2017. Logo design for Holler (Revolve/MAP). Recognized with an Award of Excellence, Communication Arts Magazine, 2018 Typography Annual.
Designed for Holler, an online arts and culture forum serving the creative community of Western North Carolina. Spearheaded by Asheville-based arts organizations, Revolve and MAP (The Media Arts Project), issues are shaped by members of an editorial board in collaboration with the community. The word—holler—is ‘to cry out, as to attract attention.’ The logo design represents the sound of a call resonating outwards. I chose Franklin Gothic Medium for its tone and legibility, and in reference to its traditional use for display and headlines in newspapers and editorial print.
[from CA press release]
“Communication Arts magazine, a professional journal for those involved in creativity in visual communications, has published the results of its 8th annual typography competition. 132 projects were selected by a jury of creative professionals; 1,753 entries were submitted to the competition.
“The selected projects are handsomely reproduced in Typography Annual 8, the January/February 2018 issue of Communication Arts, both in print and digital editions, and online at commarts.com. With the largest international circulation of any trade journal on visual communications, having work selected is considered a significant professional milestone to the creators and publishers of these award-winning projects.”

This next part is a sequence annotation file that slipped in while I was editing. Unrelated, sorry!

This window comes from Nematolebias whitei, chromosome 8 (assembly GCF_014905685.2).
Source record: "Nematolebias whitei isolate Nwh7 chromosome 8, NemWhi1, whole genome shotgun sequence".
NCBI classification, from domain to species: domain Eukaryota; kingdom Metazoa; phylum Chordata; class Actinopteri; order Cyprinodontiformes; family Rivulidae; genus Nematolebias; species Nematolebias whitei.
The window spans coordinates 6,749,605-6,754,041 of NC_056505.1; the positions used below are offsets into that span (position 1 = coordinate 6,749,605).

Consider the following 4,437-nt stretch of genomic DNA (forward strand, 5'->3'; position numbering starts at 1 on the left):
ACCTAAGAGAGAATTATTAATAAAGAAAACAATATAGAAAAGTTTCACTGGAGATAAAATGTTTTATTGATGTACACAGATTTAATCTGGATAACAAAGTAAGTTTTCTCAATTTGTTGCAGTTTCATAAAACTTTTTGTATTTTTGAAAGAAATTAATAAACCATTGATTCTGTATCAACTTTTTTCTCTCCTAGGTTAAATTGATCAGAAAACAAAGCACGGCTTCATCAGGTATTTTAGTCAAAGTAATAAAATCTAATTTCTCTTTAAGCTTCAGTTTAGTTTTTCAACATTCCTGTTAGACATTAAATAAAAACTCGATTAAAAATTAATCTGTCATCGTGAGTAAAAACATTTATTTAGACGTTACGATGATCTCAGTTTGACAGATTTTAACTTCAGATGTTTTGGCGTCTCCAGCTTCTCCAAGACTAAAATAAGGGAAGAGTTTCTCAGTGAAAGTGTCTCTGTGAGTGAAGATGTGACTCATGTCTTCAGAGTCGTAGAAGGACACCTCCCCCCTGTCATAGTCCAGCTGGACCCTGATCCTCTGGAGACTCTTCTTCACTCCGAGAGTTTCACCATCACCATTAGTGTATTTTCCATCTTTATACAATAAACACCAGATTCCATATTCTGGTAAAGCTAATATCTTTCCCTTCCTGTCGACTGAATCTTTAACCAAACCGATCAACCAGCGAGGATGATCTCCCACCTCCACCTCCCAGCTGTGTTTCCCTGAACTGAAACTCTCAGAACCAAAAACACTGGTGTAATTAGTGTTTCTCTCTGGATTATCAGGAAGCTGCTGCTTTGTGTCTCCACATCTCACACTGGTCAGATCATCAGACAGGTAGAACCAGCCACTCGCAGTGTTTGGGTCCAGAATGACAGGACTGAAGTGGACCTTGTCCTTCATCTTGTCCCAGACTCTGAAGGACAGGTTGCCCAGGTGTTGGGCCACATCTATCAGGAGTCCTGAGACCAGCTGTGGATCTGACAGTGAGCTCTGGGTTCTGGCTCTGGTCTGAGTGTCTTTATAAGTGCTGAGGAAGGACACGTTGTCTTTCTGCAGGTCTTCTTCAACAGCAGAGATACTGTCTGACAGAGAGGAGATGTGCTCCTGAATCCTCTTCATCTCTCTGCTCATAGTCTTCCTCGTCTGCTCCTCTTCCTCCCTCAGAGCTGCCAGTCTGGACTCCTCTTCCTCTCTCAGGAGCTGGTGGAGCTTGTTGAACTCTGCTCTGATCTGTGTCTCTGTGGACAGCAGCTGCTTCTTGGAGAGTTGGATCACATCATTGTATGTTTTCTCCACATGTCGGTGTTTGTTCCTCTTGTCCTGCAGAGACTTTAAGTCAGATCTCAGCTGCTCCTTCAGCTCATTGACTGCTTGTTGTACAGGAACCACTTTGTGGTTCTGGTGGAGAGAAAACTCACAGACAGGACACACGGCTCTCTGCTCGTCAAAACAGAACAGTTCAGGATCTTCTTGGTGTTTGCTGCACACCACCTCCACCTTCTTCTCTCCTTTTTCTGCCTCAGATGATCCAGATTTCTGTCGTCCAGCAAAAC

- Chad Michael, principal, Chad Michael Studio, Dallas, TX
- Ksenya Samarskaya, principal, Samarskaya & Partners, Brooklyn, NY
- Michael Stinson, partner/creative director, Ramp Creative+Design, Los Angeles, CA
About the 8th Typography Competition and Annual:
“Published each January, the Typography Annual incorporates special reproduction techniques developed by CA, including quality 200-line color separation and printing on premium 70 lb. coated paper by one of the finest printers in the United States. Everything that was originally in color is reproduced in color at a size that allows the concept to be understood.”